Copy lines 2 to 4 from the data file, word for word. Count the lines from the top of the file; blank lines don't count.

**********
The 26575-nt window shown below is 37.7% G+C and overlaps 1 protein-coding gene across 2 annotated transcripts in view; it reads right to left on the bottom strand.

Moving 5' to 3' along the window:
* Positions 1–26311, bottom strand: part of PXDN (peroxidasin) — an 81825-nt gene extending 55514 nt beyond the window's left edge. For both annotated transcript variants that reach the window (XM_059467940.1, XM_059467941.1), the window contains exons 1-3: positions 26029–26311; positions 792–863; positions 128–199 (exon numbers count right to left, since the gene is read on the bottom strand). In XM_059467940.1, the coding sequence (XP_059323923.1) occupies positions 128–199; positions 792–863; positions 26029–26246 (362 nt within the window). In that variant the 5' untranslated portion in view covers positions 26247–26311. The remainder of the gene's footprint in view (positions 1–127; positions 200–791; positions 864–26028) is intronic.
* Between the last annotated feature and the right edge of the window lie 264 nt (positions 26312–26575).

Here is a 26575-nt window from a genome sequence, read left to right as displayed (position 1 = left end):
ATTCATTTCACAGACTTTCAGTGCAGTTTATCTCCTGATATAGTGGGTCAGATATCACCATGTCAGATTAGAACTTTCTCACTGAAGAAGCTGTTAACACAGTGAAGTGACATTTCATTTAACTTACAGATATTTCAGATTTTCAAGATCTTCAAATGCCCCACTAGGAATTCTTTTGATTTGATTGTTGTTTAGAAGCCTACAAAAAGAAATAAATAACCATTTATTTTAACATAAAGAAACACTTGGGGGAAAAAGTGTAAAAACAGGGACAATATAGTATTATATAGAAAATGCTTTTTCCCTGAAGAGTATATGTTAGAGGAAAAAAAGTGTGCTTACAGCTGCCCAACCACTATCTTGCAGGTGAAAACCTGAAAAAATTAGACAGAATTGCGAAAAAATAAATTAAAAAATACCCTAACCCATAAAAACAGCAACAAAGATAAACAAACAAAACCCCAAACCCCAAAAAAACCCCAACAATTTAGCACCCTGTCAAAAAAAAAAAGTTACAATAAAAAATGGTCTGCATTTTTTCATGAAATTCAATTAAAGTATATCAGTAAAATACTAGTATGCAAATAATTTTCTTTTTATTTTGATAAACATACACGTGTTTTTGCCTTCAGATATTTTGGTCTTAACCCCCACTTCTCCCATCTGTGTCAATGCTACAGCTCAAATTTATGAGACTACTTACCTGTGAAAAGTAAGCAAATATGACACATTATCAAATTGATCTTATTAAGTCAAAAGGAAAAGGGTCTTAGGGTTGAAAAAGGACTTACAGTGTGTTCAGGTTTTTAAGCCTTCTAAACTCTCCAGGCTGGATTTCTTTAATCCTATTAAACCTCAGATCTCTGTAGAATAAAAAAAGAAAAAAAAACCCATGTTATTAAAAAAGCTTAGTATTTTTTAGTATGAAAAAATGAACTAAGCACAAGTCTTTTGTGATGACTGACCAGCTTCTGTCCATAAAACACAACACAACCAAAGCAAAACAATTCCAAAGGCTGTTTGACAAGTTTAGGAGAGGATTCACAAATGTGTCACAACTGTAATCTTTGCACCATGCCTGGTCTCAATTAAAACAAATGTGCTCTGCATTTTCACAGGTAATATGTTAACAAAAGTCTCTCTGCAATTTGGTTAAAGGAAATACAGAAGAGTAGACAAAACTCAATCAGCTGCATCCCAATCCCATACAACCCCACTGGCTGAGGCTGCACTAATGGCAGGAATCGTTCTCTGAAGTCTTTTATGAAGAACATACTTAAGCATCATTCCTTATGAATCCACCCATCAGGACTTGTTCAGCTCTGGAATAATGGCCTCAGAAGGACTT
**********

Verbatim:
Moving 5' to 3' along the window:
* Positions 1–26311, bottom strand: part of PXDN (peroxidasin) — an 81825-nt gene extending 55514 nt beyond the window's left edge. For both annotated transcript variants that reach the window (XM_059467940.1, XM_059467941.1), the window contains exons 1-3: positions 26029–26311; positions 792–863; positions 128–199 (exon numbers count right to left, since the gene is read on the bottom strand). In XM_059467940.1, the coding sequence (XP_059323923.1) occupies positions 128–199; positions 792–863; positions 26029–26246 (362 nt within the window). In that variant the 5' untranslated portion in view covers positions 26247–26311. The remainder of the gene's footprint in view (positions 1–127; positions 200–791; positions 864–26028) is intronic.
* Between the last annotated feature and the right edge of the window lie 264 nt (positions 26312–26575).